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2021 Awards Session >

2021 Davida Teller Award

Sunday, May 23, 2:30 - 3:30 pm EDT, Talk Room 1-2

The Vision Sciences Society is honored to present Dr. Marisa Carrasco with the 2021 Davida Teller Award

VSS established the Davida Teller Award in 2013. Davida was an exceptional scientist, mentor and colleague, who for many years led the field of visual development. The award is therefore given to an outstanding female vision scientist in recognition of her exceptional, lasting contributions to the field of vision science.

Marisa CarrascoMarisa Carrasco

Julius Silver Professor of Psychology and Neural Science, New York University

Marisa Carrasco investigates visual perception and attention, using human psychophysics, neuroimaging, neurostimulation, and computational modeling in order to study the relation between the psychological and neural mechanisms involved in these processes. Her research has revealed how attention modulates perceptual performance and alters appearance in a variety of visual tasks. Marisa grew up in Mexico City and earned her Licentiate in Psychology, specializing in experimental psychology, from the National Autonomous University of Mexico (UNAM), where she graduated summa cum laude. Marisa then obtained her MS and PhD in psychology, specializing in cognition and perception, from Princeton University, where she received the highest scholarly excellence award, the Jacobus Honorific Fellowship. She became an Assistant Professor of Psychology at Wesleyan University in 1989. While at Wesleyan Dr. Carrasco received an NSF Young Investigator Award and an American Association of University Women Fellowship. She joined NYU in 1995 as an Associate Professor and was promoted to Professor of Psychology and Neural Science in 2002. She served as chair of the NYU Psychology Department from 2001-2007. NIH and NSF have continuously supported Carrasco's research at NYU.

Professor Carrasco received a Guggenheim Fellowship and a Cattell Fellowship and was named a fellow of the American Psychological Society and has been elected to the National Academy of Sciences (2021); at NYU, she has been Collegiate Professor since 2007 and was named Julius Silver Professor of Psychology and Neural Science in 2019. Among her many other contributions to the vision sciences community, Marisa Carrasco has served as president of both the Vision Sciences Society and the Association for the Scientific Study of Consciousness and as a senior editor of two scientific journals, Journal of Vision and Vision Research.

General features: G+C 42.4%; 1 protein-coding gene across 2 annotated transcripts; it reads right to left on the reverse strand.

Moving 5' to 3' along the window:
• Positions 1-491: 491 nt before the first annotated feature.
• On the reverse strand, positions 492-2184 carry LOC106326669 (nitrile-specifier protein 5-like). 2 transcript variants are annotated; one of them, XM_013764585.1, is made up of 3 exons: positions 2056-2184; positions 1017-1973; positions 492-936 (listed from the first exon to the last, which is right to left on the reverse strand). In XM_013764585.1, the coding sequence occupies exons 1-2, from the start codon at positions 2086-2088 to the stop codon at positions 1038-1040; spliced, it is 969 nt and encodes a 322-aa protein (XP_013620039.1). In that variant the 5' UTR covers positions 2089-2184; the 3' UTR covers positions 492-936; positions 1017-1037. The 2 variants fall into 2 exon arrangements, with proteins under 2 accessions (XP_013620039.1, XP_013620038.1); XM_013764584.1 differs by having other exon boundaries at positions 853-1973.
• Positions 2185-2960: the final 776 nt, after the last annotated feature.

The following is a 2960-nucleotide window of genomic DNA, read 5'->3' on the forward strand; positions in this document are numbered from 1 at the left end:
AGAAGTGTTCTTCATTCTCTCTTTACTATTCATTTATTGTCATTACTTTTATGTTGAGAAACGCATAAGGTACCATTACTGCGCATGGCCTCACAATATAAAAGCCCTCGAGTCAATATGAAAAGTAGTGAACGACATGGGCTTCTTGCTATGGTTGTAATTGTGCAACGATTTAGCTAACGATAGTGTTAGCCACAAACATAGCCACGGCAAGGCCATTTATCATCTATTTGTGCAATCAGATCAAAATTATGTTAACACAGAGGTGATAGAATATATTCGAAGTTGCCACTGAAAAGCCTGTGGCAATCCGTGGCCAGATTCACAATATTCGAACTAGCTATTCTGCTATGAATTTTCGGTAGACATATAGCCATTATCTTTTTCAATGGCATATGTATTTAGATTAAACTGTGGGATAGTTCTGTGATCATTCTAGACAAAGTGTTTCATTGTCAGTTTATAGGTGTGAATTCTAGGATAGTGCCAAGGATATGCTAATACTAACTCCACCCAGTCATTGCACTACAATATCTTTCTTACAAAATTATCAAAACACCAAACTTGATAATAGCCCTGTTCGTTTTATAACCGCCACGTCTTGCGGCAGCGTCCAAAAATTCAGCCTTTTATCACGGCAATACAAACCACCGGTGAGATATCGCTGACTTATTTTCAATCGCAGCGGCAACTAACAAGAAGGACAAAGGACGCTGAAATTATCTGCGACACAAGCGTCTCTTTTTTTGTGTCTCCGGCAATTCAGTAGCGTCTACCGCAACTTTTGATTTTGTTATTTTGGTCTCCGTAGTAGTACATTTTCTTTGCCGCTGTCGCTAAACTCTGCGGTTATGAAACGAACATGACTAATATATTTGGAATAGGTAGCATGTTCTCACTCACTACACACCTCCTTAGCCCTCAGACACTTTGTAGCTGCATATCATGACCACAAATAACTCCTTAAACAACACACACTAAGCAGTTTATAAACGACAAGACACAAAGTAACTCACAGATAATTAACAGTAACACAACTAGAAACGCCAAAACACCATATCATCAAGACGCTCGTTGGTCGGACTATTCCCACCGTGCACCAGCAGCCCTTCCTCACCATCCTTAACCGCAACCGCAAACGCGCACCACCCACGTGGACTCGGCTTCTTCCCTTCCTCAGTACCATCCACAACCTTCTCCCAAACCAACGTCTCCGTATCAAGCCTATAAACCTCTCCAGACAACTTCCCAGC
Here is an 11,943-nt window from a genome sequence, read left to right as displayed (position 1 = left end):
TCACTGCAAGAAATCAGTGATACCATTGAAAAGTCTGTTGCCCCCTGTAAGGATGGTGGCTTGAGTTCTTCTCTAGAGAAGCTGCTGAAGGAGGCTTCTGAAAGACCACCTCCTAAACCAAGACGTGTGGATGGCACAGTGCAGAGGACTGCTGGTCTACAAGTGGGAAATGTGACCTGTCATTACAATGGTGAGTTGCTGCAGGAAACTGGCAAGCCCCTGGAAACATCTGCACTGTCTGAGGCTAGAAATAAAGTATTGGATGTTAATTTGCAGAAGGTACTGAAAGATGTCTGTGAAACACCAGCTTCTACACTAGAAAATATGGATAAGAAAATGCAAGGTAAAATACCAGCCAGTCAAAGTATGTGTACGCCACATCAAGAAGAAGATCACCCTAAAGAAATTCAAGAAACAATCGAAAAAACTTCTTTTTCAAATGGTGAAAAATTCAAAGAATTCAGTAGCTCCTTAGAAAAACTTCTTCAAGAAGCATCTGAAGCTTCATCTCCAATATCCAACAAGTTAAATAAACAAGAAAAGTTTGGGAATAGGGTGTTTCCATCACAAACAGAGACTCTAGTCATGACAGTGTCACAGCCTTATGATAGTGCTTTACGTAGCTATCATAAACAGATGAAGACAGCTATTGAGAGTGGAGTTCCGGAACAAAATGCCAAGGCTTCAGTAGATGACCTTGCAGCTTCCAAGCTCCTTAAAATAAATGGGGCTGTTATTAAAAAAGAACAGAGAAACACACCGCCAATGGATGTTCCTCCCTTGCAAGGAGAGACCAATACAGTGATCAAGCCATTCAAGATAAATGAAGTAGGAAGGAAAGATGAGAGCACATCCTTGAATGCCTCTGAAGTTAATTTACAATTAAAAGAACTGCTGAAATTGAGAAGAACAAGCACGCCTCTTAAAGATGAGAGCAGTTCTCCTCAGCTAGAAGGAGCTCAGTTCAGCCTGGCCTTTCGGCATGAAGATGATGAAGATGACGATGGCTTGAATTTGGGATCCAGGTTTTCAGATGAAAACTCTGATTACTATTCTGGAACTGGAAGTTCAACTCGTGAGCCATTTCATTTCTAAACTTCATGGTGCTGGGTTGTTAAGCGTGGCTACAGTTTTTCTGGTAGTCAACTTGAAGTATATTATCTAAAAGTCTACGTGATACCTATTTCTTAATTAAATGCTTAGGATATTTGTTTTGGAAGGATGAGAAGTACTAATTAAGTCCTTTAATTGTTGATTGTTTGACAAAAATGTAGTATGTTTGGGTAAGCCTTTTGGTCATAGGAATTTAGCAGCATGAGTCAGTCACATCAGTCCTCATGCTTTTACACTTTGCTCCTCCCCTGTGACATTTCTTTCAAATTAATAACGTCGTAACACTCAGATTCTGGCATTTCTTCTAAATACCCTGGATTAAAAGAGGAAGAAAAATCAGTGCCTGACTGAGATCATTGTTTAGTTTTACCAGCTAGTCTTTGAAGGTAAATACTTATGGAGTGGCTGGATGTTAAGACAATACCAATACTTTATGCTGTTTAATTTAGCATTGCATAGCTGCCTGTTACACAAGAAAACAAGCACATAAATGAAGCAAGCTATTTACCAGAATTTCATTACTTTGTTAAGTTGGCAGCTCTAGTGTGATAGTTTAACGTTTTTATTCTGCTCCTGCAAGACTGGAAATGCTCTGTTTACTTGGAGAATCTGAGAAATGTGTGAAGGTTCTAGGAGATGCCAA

Marisa Carrasco has had a profound impact on the field of vision science and attention through her multi-disciplinary research and through her mentorship activity. She is well-known as a dedicated teacher and mentor of undergraduate students, graduate students and post-doctoral fellows. This is in part evidenced by her receipt of the NYU award for excellence in postdoc mentoring in 2018.

Marisa forged her research career in an era when the field of vision science had few women. Through her efforts she not only advanced her own research; she has also been an invaluable and generous role model for the many students she has taught and mentored through the years. With this award, VSS recognizes Professor Marisa Carrasco's outstanding research and thanks her for being a wonderful scientist, mentor, and colleague.

Dr. Carrasco will speak during the 2021 Awards session.

Attention Shapes Perception

Visual attention is essential for visual perception. Spatial attention allows us to grant priority in processing and selectively process information at a given location. In this brief talk, I will illustrate how endogenous (voluntary) and exogenous (involuntary) attention differentially modulate visual perception. I will highlight findings from: (1) psychophysical experiments investigating how endogenous and exogenous covert attention alter tasks mediated by basic visual dimensions as well as their featural representations; (2) neuroimaging (fMRI) experiments differentiating effects of endogenous and exogenous attention on occipital cortex; (3) neurostimulation experiments establishing that transcranial magnetic stimulation (TMS) on occipital cortex extinguishes the effects of exogenous attention but not those of endogenous attention. Together these studies reveal how endogenous and exogenous attention shape perception by altering the processing of basic visual dimensions.